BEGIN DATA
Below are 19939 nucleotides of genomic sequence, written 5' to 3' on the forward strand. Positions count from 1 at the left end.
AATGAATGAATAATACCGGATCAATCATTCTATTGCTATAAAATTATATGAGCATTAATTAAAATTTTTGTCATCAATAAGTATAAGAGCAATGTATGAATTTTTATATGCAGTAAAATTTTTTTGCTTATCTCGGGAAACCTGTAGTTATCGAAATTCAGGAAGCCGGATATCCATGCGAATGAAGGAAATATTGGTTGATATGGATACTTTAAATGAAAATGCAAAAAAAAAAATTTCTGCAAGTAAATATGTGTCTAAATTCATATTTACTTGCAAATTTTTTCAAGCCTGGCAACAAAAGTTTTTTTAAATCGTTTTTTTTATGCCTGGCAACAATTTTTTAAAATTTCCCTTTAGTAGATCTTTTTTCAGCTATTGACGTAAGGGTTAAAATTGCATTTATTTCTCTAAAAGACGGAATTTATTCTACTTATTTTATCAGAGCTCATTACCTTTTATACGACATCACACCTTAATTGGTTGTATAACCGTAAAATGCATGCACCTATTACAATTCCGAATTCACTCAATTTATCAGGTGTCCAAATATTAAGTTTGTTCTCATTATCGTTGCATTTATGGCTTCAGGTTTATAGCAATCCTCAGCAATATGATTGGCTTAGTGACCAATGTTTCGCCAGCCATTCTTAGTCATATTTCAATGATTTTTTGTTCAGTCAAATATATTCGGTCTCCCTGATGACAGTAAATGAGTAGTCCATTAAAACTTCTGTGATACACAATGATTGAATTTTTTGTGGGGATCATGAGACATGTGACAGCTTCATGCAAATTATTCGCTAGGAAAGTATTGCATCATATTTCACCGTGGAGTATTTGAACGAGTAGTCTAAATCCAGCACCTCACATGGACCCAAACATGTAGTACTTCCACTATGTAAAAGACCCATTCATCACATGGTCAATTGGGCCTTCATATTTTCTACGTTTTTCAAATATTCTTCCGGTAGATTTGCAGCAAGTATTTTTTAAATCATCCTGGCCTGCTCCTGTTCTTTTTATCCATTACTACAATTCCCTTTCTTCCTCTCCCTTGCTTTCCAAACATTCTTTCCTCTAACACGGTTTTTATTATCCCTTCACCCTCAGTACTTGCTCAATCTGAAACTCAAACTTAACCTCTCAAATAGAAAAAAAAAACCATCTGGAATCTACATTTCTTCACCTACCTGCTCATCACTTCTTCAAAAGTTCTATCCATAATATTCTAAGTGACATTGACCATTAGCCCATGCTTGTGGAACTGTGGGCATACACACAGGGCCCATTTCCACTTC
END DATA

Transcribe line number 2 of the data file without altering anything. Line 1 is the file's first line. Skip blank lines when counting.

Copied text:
AATGAATGAATAATACCGGATCAATCATTCTATTGCTATAAAATTATATGAGCATTAATTAAAATTTTTGTCATCAATAAGTATAAGAGCAATGTATGAATTTTTATATGCAGTAAAATTTTTTTGCTTATCTCGGGAAACCTGTAGTTATCGAAATTCAGGAAGCCGGATATCCATGCGAATGAAGGAAATATTGGTTGATATGGATACTTTAAATGAAAATGCAAAAAAAAAAATTTCTGCAAGTAAATATGTGTCTAAATTCATATTTACTTGCAAATTTTTTCAAGCCTGGCAACAAAAGTTTTTTTAAATCGTTTTTTTTATGCCTGGCAACAATTTTTTAAAATTTCCCTTTAGTAGATCTTTTTTCAGCTATTGACGTAAGGGTTAAAATTGCATTTATTTCTCTAAAAGACGGAATTTATTCTACTTATTTTATCAGAGCTCATTACCTTTTATACGACATCACACCTTAATTGGTTGTATAACCGTAAAATGCATGCACCTATTACAATTCCGAATTCACTCAATTTATCAGGTGTCCAAATATTAAGTTTGTTCTCATTATCGTTGCATTTATGGCTTCAGGTTTATAGCAATCCTCAGCAATATGATTGGCTTAGTGACCAATGTTTCGCCAGCCATTCTTAGTCATATTTCAATGATTTTTTGTTCAGTCAAATATATTCGGTCTCCCTGATGACAGTAAATGAGTAGTCCATTAAAACTTCTGTGATACACAATGATTGAATTTTTTGTGGGGATCATGAGACATGTGACAGCTTCATGCAAATTATTCGCTAGGAAAGTATTGCATCATATTTCACCGTGGAGTATTTGAACGAGTAGTCTAAATCCAGCACCTCACATGGACCCAAACATGTAGTACTTCCACTATGTAAAAGACCCATTCATCACATGGTCAATTGGGCCTTCATATTTTCTACGTTTTTCAAATATTCTTCCGGTAGATTTGCAGCAAGTATTTTTTAAATCATCCTGGCCTGCTCCTGTTCTTTTTATCCATTACTACAATTCCCTTTCTTCCTCTCCCTTGCTTTCCAAACATTCTTTCCTCTAACACGGTTTTTATTATCCCTTCACCCTCAGTACTTGCTCAATCTGAAACTCAAACTTAACCTCTCAAATAGAAAAAAAAAACCATCTGGAATCTACATTTCTTCACCTACCTGCTCATCACTTCTTCAAAAGTTCTATCCATAATATTCTAAGTGACATTGACCATTAGCCCATGCTTGTGGAACTGTGGGCATACACACAGGGCCCATTTCCACTTC